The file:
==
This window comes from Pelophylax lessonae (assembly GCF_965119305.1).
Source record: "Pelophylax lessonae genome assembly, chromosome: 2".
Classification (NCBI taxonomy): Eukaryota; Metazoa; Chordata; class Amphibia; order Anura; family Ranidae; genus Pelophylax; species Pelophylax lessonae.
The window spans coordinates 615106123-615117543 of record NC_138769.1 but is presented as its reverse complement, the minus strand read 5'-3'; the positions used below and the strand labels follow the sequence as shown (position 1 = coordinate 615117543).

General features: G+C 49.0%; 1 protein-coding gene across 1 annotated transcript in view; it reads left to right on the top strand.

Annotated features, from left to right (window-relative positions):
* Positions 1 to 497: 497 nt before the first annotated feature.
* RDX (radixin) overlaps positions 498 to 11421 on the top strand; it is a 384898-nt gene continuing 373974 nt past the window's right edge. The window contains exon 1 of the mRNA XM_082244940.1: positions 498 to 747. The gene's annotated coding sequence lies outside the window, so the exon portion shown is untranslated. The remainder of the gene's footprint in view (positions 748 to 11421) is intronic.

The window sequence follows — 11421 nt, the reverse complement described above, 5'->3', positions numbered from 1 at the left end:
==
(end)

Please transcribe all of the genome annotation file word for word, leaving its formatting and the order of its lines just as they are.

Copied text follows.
This window comes from Pelophylax lessonae (assembly GCF_965119305.1).
Source record: "Pelophylax lessonae genome assembly, chromosome: 2".
Classification (NCBI taxonomy): Eukaryota; Metazoa; Chordata; class Amphibia; order Anura; family Ranidae; genus Pelophylax; species Pelophylax lessonae.
The window spans coordinates 615106123-615117543 of record NC_138769.1 but is presented as its reverse complement, the minus strand read 5'-3'; the positions used below and the strand labels follow the sequence as shown (position 1 = coordinate 615117543).

General features: G+C 49.0%; 1 protein-coding gene across 1 annotated transcript in view; it reads left to right on the top strand.

Annotated features, from left to right (window-relative positions):
* Positions 1 to 497: 497 nt before the first annotated feature.
* RDX (radixin) overlaps positions 498 to 11421 on the top strand; it is a 384898-nt gene continuing 373974 nt past the window's right edge. The window contains exon 1 of the mRNA XM_082244940.1: positions 498 to 747. The gene's annotated coding sequence lies outside the window, so the exon portion shown is untranslated. The remainder of the gene's footprint in view (positions 748 to 11421) is intronic.

The window sequence follows — 11421 nt, the reverse complement described above, 5'->3', positions numbered from 1 at the left end: